Brussels, Dublin, Sofia and Tirana have been selected to pilot the first digital rights governance framework for cities.
The framework, developed by the Cities Coalition for Digital Rights, UN-Habitat, UCLG and Eurocities, in partnership with Open Society Foundations, aims to help cities put the commitments, structures and tools in place to manage the opportunities and risks of digital technology.
The cities, which were selected via an open call, will receive technical advice, ad hoc support, and advisory input from experts.
The framework comes as more cities adopt technologies such as artificial intelligence (AI), Internet of Things (IoT), 5G and blockchain. Many are also trying to address inequities in access to the internet and digital tools.
A statement from the Cities Coalition for Digital Rights said: “Because digital technologies influence change at a fast pace in society and might have unforeseen or unexpected impacts on individuals and communities, there is a need for enhanced models of governance to manage opportunities and risks driven by technology and ensure digital rights are protected and promoted.
“From planning the city’s actions to fight the digital divide to creating a capacity building programme for the municipality’s staff, the challenges aim at practically implementing digital rights at a city level in a coherent and sustainable manner and will provide insights for other cities wanting to increase capacity in their local contexts.”
The Coalition said the four cities were selected as they demonstrated how their local digitalisation challenges will benefit from the framework, and how the pilots will support them and other cities in advancing digital rights.
“[They] also showed commitment at the political level and the ability to secure a solid follow-up and long-term incorporation of digital rights foundations, structures and tools into their strategies and policies,” the spokesperson said.
The toolkits created during the pilots will be made available for other cities via a digital rights ‘helpdesk’, which will also offer on-demand expert advisory support and will be launched later in the year.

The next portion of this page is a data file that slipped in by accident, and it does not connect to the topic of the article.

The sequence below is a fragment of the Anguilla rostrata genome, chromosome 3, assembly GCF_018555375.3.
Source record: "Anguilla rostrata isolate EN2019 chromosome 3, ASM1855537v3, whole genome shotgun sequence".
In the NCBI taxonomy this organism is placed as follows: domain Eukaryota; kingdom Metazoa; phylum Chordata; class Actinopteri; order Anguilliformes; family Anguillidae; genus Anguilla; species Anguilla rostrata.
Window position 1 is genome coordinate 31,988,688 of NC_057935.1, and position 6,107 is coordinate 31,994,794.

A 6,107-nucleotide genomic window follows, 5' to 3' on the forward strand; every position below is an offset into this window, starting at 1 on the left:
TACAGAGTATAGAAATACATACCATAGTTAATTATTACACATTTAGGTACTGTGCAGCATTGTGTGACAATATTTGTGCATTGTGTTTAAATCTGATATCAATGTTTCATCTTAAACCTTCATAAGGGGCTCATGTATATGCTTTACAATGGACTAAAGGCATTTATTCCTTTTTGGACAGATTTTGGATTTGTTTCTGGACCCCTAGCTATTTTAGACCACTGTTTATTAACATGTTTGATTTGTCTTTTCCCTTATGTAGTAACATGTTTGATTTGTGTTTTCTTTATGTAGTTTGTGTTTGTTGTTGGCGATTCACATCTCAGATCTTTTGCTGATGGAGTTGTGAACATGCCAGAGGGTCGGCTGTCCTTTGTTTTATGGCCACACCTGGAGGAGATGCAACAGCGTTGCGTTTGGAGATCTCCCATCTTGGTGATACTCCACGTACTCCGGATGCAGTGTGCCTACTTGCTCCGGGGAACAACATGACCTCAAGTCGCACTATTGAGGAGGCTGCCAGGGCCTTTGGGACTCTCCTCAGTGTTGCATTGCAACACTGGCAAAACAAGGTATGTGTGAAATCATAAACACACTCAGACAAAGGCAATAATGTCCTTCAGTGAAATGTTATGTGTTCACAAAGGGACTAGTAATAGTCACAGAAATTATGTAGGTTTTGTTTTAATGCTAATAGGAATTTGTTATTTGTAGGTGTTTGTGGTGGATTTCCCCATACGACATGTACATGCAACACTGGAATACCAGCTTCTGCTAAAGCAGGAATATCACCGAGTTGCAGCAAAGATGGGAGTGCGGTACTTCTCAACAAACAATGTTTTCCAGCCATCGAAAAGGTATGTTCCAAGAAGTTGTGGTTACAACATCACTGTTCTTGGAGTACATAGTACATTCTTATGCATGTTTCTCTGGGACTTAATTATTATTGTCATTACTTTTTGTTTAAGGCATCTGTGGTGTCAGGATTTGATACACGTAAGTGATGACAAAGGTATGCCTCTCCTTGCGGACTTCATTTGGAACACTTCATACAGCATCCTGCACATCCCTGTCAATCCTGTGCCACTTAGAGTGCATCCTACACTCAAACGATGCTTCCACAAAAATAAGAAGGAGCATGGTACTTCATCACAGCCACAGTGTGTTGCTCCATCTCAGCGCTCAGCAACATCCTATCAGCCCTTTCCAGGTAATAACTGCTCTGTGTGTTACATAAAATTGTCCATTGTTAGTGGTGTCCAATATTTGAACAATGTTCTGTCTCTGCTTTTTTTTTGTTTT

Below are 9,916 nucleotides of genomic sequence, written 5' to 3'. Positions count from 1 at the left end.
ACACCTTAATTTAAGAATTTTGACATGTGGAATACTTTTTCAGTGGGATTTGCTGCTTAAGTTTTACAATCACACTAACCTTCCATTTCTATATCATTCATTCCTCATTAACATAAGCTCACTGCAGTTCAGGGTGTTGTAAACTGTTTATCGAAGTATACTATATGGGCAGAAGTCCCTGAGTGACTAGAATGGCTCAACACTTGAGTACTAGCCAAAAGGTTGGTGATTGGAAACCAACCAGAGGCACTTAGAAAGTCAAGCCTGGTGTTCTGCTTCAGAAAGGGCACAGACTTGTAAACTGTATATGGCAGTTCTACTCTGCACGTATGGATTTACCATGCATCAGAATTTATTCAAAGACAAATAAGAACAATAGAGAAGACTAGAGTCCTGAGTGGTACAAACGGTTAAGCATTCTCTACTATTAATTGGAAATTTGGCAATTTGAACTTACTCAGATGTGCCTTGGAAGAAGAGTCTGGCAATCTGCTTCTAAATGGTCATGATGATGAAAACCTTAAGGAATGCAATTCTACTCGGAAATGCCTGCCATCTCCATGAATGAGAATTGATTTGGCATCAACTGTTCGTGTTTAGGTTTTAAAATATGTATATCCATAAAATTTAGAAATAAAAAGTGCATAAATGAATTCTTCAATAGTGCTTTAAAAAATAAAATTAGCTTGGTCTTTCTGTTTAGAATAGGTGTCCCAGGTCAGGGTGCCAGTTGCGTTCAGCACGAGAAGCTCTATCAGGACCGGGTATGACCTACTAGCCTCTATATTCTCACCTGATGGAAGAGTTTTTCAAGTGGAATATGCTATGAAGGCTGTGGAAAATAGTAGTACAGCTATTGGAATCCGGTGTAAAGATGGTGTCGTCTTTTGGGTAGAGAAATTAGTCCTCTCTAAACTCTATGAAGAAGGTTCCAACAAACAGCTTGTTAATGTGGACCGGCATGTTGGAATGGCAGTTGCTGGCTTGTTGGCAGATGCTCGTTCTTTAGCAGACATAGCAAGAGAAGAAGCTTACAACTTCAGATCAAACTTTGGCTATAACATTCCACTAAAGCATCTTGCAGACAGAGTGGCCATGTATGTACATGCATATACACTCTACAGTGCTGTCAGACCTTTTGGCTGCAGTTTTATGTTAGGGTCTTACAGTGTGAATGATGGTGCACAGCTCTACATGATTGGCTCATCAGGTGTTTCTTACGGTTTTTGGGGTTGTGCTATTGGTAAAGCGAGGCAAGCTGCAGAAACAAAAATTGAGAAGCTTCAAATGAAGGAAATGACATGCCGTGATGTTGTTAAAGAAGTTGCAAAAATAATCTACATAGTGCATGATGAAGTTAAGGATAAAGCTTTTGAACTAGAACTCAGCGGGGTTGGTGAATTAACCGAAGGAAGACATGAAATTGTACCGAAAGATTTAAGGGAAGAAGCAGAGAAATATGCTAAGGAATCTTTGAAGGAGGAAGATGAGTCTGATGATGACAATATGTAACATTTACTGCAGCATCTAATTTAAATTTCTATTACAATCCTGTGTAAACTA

During the pilot, Sofia will focus on digital inclusion, public engagement and capacity building.
Sofia is the first Bulgarian city to have its own dedicated Digitalisation, Innovation and Economic Development department, headed by a Deputy Mayor, and also the first to develop and co-create its own digital transformation strategy (DTSS) together with the local ecosystem, said Zlatin Dubarinov, a spokesperson for the department.
“Numerous digital rights principles are already embedded in the DTSS, as well as other municipal strategic documents, and are being implemented in Sofia Municipality’s policies,” Dubarinov said, but the city doesn’t yet have a dedicated digital rights framework.
“By participating in the initiative, the City of Sofia aims to further expand its capacities, develop new human-centred services, and raise awareness about the importance of digital transformation and human rights in the digital environment,” Dubarinov added.
Brussels is prioritising digital inclusion.
“In our view, giving access to the internet and digital services to all citizens is the basis needed for the work on other axes,” said Aude Robert, Smart City Project Co-ordinator for the municipality.
Brussels’ six-year plan to 2024 mentions the importance of transparency, tackling the digital divide and citizen participation, and several projects are underway in these areas.
“This pilot project now offers us a great opportunity to go a bit further in our reflection than if we would do it alone,” she said.
“The overall approach and sequencing of actions described in the framework are especially interesting for us as they will help us carry out our reflection in a coherent order and make sure we do not forget to tackle any important digital rights area.”
Dublin plans to develop a foundational training module on digital rights which will be delivered through its established smart city education programme, Academy of the Near Future.
The module, aimed at local authority staff and 15 to 16-year-old school pupils, will promote high level principles of ethics and privacy relating to new and emerging technologies with a focus on real life examples from Dublin’s practical experiences as well as those of other cities.
Jamie Cudden, Dublin’s Smart City Program Manager, said: “The Smart Dublin programme is shifting from niche innovation to mainstream as technologies such as the Internet of Things mature and city authorities accelerate all things digital in the context of COVID.
“As we drive forward digital transformation, we are extremely conscious that trust, openness and transparency of new digital solutions are critical to future success. Not only do we have to educate potential public sector buyers, we also need to build trust with the communities that we serve. We have a real ambition to align with the digital rights governance framework for Dublin and across Irish cities.”
The pilots will start next month.
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